More than 50 defensive backs were selected in this year’s NFL Draft — 52 to be exact, if you include Washington-bound linebacker/safety hybrid and second-round pick Su’a Cravens. That figure is up from 46 the previous year.
Seven DBs were taken in this year’s first round; up from five a year ago. And while the first DB drafted last year wasn’t called until the 11th overall pick (Vikings CB Trae Waynes), three DBs went in the top-11 this year: No. 5 Jalen Ramsey to the Jaguars, No. 10 Eli Apple to the Giants, and No. 11 Vernon Hargreaves III to the Buccaneers.
With each (no pun intended) passing year, it would appear defensive backs are becoming more valuable in the NFL. Just look at the salaries that the league’s best veteran DBs command in free agency, and look at how many rookies DBs are popping up on the draft tracker. Continue reading
In the 80-year history of the NFL Draft, only once has a defensive back been taken with the No. 1 overall pick. That was all the way back in 1956, when the Pittsburgh Steelers took safety Gary Glick out of Colorado A&M (now known as Colorado State). Glick, who was also a kicker, played seven years in the league with the Steelers, Colts, Chargers and Washington. He finished his career with 14 interceptions and 12 fumble recoveries.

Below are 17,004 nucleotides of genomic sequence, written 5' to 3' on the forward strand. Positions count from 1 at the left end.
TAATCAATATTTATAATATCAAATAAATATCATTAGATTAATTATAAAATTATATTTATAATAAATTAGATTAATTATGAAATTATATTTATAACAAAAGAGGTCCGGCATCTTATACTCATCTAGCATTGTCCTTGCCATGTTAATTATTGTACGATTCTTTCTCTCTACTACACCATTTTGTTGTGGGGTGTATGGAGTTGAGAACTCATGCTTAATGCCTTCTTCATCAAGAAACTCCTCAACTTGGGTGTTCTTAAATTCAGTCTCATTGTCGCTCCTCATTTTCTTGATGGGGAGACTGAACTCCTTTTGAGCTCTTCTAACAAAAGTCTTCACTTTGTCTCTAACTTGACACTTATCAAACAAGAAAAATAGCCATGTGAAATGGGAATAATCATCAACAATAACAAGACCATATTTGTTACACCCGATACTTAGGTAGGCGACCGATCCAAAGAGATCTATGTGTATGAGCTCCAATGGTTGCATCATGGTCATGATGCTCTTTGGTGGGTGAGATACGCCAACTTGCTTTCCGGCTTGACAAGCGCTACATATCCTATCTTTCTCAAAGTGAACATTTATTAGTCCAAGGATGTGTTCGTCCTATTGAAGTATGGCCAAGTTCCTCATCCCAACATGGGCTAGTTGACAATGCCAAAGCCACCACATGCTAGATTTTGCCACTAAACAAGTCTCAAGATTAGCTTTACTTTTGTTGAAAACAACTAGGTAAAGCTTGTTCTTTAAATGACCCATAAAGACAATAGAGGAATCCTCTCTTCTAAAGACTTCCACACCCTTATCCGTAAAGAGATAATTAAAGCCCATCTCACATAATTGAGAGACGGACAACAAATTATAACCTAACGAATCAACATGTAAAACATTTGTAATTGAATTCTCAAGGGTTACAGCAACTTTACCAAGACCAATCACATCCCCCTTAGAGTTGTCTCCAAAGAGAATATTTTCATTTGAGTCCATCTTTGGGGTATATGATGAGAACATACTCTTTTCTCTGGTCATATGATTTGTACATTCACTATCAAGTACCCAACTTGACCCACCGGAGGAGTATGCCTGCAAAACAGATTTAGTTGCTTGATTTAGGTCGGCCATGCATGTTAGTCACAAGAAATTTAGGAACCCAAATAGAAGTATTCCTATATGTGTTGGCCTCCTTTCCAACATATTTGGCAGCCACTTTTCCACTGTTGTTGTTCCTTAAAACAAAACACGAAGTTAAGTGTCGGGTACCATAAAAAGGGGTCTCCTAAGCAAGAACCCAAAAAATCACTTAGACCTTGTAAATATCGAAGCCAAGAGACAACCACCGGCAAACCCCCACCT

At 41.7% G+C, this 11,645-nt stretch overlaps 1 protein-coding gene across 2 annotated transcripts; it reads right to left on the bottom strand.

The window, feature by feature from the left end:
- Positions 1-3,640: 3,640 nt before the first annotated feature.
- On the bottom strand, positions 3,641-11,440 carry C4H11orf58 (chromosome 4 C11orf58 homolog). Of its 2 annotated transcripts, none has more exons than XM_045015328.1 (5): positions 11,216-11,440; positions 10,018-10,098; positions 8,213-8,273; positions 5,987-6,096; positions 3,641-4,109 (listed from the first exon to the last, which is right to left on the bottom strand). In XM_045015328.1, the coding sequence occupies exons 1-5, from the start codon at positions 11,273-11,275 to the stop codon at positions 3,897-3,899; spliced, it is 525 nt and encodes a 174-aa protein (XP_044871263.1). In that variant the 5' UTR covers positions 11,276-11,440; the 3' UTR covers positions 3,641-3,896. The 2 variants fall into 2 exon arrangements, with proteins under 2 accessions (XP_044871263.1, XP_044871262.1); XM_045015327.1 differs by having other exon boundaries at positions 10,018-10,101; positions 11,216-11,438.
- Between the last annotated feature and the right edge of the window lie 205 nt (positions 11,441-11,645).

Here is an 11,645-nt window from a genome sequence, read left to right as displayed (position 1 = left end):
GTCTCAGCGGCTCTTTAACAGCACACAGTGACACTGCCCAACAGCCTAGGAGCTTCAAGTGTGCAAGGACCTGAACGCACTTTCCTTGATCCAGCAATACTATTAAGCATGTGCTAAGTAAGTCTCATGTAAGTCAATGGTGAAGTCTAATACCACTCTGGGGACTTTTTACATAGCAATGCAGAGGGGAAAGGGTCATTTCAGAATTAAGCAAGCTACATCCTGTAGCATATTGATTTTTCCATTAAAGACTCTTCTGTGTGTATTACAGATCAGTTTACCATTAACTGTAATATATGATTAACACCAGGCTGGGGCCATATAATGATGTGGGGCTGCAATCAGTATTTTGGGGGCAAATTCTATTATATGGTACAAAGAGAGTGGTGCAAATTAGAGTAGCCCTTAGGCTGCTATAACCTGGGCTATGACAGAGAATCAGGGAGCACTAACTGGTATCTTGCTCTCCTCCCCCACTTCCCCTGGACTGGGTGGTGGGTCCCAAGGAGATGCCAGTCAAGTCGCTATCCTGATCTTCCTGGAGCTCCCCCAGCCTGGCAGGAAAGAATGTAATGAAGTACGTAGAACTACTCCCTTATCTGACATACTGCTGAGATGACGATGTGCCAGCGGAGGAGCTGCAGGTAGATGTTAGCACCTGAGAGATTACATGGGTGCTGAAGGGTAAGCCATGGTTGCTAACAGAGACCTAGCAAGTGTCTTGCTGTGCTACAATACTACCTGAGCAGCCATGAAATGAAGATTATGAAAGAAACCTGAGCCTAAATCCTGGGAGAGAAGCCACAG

Six decades later, 2016 was shaping up to be the year in which a defensive back went No. 1 in the draft again.
The league was ready for it. Continue reading
Tags: Darian Thompson, Eli Apple, Jalen Ramsey, Karl Joseph, Keanu Neal, Mackensie Alexander, Morgan Burns, NCAA, NFL, NFL Draft, Vernon Hargreaves III, Vonn Bell, William Jackson III
Six secondary standouts from football’s week that was:
Dominique Rodgers-Cromartie, CB, Team Irvin (NFL): In the summer before my freshman year of high school, I went to a football camp run by Eric Metcalf, a Seattle native and NFL running back who just happened to be my favorite football player ever. On the final day of camp, each age group played a scrimmage game that was either flag or two-hand touch — I can’t remember. I do vividly remember that I got two interceptions in that game and was awarded a trophy at the end for basically being the defensive MVP. Doesn’t sound like much now, but it was that camp and that scrimmage that erased any doubt I had going into high school about my ability to play defensive back at a level higher than Little League. So I’m not going to downplay Rodgers-Cromartie’s efforts as the most impactful defensive player in Sunday’s Pro Bowl, which was essentially a two-hand touch affair in the fourth quarter. DRC, who plays for the New York Giants in his day job, had two interceptions for Team Irvin in their 49-27 victory over Team Rice. Continue reading